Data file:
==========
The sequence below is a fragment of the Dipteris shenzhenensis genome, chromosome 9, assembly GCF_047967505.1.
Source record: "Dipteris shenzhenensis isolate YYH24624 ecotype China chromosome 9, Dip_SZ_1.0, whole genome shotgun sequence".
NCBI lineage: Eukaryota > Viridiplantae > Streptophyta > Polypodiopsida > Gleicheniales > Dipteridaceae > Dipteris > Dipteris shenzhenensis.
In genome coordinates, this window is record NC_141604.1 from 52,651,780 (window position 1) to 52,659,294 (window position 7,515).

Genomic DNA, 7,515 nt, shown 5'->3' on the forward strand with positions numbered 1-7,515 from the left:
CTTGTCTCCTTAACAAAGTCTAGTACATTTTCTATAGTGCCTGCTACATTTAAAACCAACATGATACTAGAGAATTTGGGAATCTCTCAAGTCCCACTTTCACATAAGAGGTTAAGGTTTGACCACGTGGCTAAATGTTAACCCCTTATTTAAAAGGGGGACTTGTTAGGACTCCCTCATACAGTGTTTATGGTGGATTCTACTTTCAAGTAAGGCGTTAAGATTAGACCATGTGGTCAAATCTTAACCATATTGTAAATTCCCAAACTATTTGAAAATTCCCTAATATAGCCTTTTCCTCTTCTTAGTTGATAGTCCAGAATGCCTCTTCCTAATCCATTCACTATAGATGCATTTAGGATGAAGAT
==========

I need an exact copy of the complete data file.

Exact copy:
The sequence below is a fragment of the Dipteris shenzhenensis genome, chromosome 9, assembly GCF_047967505.1.
Source record: "Dipteris shenzhenensis isolate YYH24624 ecotype China chromosome 9, Dip_SZ_1.0, whole genome shotgun sequence".
NCBI lineage: Eukaryota > Viridiplantae > Streptophyta > Polypodiopsida > Gleicheniales > Dipteridaceae > Dipteris > Dipteris shenzhenensis.
In genome coordinates, this window is record NC_141604.1 from 52,651,780 (window position 1) to 52,659,294 (window position 7,515).

Genomic DNA, 7,515 nt, shown 5'->3' on the forward strand with positions numbered 1-7,515 from the left:
CTTGTCTCCTTAACAAAGTCTAGTACATTTTCTATAGTGCCTGCTACATTTAAAACCAACATGATACTAGAGAATTTGGGAATCTCTCAAGTCCCACTTTCACATAAGAGGTTAAGGTTTGACCACGTGGCTAAATGTTAACCCCTTATTTAAAAGGGGGACTTGTTAGGACTCCCTCATACAGTGTTTATGGTGGATTCTACTTTCAAGTAAGGCGTTAAGATTAGACCATGTGGTCAAATCTTAACCATATTGTAAATTCCCAAACTATTTGAAAATTCCCTAATATAGCCTTTTCCTCTTCTTAGTTGATAGTCCAGAATGCCTCTTCCTAATCCATTCACTATAGATGCATTTAGGATGAAGAT